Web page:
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According to a report published on Monday in the Journal of the American Medical Association, the number of mental health-related visits to emergency rooms by children, teenagers, and young adults increased from 2011 to 2020. With the increase in mental health visits, there has been a request of urgent need to expand crisis services. 

The research was drawn from data from the National Hospital Ambulatory Medical Care Survey, which looked at the annual number of mental health-related E.R. visits by people 6 to 24 years old. The numbers increased from 4.8 million to 7.5 million in a period when the overall number of pediatric E.R. visits fell. 

The number of visits increased for many conditions, including mood and behavioral disorders, substance use, and psychosis. Unfortunately, researchers saw the greatest increase in suicide-related issues, rising from 0.9 percent of all pediatric emergency room visits in 2011 to 4.2 percent in 2020. 

It is important to note that the nation’s medical infrastructure was created to help young people with physical injuries, such as broken bones, infections, and other injuries suffered in vehicle accidents. However, with mental health disorders surpassing physical conditions, it is essential for pediatrics and emergency rooms to be equipped with the right kind of training and resources to better help our population of adolescents. 

This research only examines the number of visits and doesn’t take into consideration the number of patients. The study also didn’t include the visits at psychiatric hospitals with crisis or urgent care centers, meaning that the number of emergency visits for mental health and suicide could be even higher. 

The Link Between Social Media Use and Increase in Adolescent Mental Health Issues 

The World Health Organization (WHO) estimates ten to twenty percent of adolescents worldwide struggle with mental health issues and warns that the more risk factors they are exposed to, the greater potential impact it will have on their mental health. 

While not all cases of mental health emergencies involve social media, it is important to consider something so prevalent in our everyday lives. It’s no secret that teenagers use social media to stay connected to their peers, and they may have positive experiences. However, experts state that extensive use of social media can be a risk factor when adolescents hyperfocus on the number of “likes” their posts gain, which can lead to a comparison between their own physical appearance or life circumstances. Such actions and behaviors stemming from social media can lead to anxiety, depression, and suicidal thoughts. 

What Are Some Legislative Efforts Being Made to Prevent Harm to Teenagers on Social Media?

Multiple legislative efforts have been introduced to help keep minors safe from social media content. 

A bipartisan group of senators has introduced legislation that would help protect children from the harmful effects of social media. The Protecting Kids on Social Media Act would set a minimum age of 13 to use social media apps, such as Instagram, Facebook, and TikTok. It would also require parental consent for 13-to 17-year-olds.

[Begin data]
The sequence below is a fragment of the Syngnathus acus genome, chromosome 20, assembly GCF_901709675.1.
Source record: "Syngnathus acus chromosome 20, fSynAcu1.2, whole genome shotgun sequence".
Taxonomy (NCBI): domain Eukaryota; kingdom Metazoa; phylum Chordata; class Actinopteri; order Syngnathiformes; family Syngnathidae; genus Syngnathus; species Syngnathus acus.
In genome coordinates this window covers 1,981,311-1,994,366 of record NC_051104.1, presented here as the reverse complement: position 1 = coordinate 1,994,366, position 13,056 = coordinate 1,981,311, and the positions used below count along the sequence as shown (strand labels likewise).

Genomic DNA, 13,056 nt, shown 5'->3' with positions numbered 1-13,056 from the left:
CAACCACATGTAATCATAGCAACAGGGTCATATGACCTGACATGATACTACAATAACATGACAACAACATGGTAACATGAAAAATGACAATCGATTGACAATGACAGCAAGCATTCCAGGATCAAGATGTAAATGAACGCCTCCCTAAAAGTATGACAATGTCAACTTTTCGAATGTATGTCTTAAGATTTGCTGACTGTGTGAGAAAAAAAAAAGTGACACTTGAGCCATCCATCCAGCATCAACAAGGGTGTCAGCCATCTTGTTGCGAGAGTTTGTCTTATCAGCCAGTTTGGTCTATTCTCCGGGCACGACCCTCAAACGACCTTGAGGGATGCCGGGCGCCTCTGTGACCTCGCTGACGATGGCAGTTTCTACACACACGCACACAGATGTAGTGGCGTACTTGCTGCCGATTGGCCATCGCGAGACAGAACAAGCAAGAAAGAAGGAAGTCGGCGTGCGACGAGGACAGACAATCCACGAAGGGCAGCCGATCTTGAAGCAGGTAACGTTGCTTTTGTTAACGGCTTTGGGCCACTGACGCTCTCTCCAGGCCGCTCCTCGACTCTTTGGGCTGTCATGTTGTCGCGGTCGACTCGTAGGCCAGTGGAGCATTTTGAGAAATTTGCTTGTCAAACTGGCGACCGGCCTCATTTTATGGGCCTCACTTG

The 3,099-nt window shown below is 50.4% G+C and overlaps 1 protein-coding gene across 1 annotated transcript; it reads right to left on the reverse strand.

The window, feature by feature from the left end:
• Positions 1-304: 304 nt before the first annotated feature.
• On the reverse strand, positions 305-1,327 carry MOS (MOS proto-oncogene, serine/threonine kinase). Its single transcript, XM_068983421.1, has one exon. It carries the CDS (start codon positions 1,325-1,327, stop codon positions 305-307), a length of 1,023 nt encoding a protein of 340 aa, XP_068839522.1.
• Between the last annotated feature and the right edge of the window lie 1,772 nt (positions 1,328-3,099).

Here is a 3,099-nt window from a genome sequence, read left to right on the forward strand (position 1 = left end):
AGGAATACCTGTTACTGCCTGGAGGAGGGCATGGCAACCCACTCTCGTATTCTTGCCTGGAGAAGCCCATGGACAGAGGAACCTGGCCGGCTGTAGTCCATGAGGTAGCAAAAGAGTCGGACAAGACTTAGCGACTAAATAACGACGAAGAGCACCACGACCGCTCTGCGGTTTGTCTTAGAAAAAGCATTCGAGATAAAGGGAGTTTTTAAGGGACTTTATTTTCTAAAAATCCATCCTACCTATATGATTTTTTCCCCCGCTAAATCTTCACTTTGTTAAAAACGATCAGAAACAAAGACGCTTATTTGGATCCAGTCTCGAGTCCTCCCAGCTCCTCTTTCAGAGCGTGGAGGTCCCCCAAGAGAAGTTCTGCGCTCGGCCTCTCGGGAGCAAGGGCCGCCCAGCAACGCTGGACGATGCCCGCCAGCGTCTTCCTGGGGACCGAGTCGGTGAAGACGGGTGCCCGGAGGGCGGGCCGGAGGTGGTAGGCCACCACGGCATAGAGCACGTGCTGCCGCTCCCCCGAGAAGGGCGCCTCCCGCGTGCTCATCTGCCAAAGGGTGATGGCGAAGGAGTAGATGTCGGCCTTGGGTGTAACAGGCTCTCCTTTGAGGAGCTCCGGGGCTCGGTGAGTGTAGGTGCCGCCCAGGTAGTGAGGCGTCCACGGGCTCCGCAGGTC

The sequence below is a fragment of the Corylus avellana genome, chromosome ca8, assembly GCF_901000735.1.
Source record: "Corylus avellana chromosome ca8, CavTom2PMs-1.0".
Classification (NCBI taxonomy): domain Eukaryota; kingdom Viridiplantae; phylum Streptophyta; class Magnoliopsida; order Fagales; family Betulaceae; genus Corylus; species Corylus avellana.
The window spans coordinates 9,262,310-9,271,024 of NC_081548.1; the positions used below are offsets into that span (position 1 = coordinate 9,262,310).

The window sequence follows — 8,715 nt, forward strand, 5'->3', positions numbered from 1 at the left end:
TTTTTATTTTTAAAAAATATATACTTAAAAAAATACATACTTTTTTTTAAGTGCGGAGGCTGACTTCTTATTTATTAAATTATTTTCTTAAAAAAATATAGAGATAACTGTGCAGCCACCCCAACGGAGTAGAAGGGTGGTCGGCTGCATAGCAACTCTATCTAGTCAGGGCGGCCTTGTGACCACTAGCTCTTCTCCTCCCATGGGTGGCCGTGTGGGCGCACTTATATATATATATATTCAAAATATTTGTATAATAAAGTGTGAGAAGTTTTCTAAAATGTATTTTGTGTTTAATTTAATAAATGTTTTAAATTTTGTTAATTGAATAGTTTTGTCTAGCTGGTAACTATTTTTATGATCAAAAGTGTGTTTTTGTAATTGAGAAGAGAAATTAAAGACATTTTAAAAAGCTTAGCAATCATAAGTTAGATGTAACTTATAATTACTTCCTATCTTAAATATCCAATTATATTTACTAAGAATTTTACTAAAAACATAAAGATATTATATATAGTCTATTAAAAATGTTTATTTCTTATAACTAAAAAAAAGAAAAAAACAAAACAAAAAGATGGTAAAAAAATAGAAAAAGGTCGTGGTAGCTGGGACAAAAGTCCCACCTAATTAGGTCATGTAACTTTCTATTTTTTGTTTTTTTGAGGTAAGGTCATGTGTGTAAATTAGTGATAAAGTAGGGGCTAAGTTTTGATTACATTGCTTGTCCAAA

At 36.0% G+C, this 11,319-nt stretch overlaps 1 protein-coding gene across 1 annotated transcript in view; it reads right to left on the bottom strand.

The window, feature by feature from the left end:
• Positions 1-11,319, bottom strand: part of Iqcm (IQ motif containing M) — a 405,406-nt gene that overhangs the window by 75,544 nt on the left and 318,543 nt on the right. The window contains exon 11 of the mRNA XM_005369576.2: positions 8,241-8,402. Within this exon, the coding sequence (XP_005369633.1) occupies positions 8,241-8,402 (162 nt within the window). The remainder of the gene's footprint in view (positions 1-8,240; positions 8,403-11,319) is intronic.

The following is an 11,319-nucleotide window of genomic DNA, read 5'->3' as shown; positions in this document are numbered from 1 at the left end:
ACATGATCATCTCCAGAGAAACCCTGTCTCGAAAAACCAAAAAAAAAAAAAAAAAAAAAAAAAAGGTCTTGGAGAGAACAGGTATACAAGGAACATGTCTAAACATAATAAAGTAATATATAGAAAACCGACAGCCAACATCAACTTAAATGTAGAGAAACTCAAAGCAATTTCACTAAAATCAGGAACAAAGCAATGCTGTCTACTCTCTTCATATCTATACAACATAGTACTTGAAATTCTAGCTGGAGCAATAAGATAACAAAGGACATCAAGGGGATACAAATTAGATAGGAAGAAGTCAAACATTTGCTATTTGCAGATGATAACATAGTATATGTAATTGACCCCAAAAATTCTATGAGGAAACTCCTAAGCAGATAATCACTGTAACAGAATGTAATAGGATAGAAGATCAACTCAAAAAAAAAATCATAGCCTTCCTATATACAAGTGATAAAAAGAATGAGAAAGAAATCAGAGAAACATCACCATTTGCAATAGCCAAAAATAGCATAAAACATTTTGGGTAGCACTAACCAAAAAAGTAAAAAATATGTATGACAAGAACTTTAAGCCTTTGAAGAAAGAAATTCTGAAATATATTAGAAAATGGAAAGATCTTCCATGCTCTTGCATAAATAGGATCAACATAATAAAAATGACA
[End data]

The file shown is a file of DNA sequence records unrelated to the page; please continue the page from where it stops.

In addition, the law would prevent social media companies from recommending content using algorithms for users under the age of 18, which would prevent endless scrolls. Further, it would require social media platforms to implement age verification measures. The law also includes creating a pilot project for a government-provided age verification system that platforms could use. 

Another bill was reintroduced to the Senate on Tuesday known as the Kids Online Safety Act to direct social media platforms to prioritize the well-being of users under age 17 and protect them from harmful content. Sens. Richard Blumenthal (D-Conn.) and Marsha Blackburn (R-Tenn) introduced the bill in February 2022, but it fell apart. Now, after there have been multiple lawsuits presented by parents and school districts against Meta and its platforms, new state legislation has been introduced to better protect the students and adolescent population. 

Mental Health Awareness Month is May 

The month of May happens to be mental health awareness month, a time to raise awareness of trauma and its impact on the physical, mental, and emotional well-being of children, parents, and communities. 

With this being said, The Carlson Law Firm would like to suggest a couple of things you could do if you suspect your relationship with social media is taking a toll on you. Although it’s unrealistic to suggest completely eliminating your social media, try to decrease your social media time if you are experiencing any negative emotions. Other things to try include:

  • Plan a small gathering or spend some time hanging out with a friend 
  • Take time to get out and exercise 
  • Find a place to volunteer

If you or someone you know is having trouble distancing from unhealthy social media habits or continues to have feelings of anxiety or depression, schedule time to talk to your health-care provider or campus health center professional.  

The Carlson Law Firm Can Help

The Carlson Law Firm is helping lead the charge in holding these companies accountable. Through their own surveys, companies like Meta were fully aware that teens were unhappy with the amount of time they spent on social media and their inability to stop. However, these social media companies made zero effort to change their practices. 

If your child suffers from an eating disorder, depression, suicidal ideation, or self-harm, or they died by suicide after using Instagram or Facebook, you may be able to join legal action against these companies.

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